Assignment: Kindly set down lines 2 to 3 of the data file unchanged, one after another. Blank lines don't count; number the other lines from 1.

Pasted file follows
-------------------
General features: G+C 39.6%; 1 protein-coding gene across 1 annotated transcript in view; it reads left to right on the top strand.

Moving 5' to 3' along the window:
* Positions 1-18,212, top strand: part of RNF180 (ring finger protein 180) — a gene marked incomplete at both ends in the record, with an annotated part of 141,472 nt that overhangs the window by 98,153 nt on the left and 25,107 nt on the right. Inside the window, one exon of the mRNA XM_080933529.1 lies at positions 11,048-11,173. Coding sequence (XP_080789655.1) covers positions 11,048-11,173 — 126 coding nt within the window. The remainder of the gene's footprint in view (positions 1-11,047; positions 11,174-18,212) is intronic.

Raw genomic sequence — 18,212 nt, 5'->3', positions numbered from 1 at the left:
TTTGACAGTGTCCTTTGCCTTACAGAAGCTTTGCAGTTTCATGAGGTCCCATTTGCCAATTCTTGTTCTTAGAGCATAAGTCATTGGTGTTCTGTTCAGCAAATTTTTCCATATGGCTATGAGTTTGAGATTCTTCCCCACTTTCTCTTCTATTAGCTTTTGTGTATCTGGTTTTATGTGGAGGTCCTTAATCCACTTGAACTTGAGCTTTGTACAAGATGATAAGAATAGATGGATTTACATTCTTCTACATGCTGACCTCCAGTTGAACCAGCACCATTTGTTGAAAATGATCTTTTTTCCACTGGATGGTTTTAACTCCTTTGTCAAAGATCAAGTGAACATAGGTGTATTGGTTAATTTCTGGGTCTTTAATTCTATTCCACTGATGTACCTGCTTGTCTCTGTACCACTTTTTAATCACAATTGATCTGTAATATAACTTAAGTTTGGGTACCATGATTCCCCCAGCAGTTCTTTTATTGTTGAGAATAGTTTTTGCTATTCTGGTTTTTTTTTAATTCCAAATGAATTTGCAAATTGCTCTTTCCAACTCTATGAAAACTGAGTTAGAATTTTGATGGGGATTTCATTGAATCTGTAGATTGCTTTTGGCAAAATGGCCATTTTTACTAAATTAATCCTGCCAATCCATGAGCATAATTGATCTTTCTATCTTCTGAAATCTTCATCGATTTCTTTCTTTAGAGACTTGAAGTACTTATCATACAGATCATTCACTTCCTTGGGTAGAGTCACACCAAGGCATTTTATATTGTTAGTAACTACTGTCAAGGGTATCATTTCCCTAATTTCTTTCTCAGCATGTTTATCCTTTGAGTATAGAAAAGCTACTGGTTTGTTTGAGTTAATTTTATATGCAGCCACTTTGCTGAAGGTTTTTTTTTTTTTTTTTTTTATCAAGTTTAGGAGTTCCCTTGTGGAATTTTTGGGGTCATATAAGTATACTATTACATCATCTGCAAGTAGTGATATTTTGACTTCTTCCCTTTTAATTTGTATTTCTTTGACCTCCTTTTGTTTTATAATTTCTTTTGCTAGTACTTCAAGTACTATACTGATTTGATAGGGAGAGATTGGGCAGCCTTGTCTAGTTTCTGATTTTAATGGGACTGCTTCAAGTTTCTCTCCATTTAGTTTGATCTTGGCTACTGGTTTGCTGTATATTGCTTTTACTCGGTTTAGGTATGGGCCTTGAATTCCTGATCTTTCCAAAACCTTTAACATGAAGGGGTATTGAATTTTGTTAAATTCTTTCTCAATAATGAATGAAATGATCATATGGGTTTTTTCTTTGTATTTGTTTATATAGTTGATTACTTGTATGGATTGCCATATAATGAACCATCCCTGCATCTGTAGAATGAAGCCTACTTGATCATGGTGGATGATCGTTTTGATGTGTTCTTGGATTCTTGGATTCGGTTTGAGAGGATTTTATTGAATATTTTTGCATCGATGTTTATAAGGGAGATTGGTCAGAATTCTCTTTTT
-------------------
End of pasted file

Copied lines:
Moving 5' to 3' along the window:
* Positions 1-18,212, top strand: part of RNF180 (ring finger protein 180) — a gene marked incomplete at both ends in the record, with an annotated part of 141,472 nt that overhangs the window by 98,153 nt on the left and 25,107 nt on the right. Inside the window, one exon of the mRNA XM_080933529.1 lies at positions 11,048-11,173. Coding sequence (XP_080789655.1) covers positions 11,048-11,173 — 126 coding nt within the window. The remainder of the gene's footprint in view (positions 1-11,047; positions 11,174-18,212) is intronic.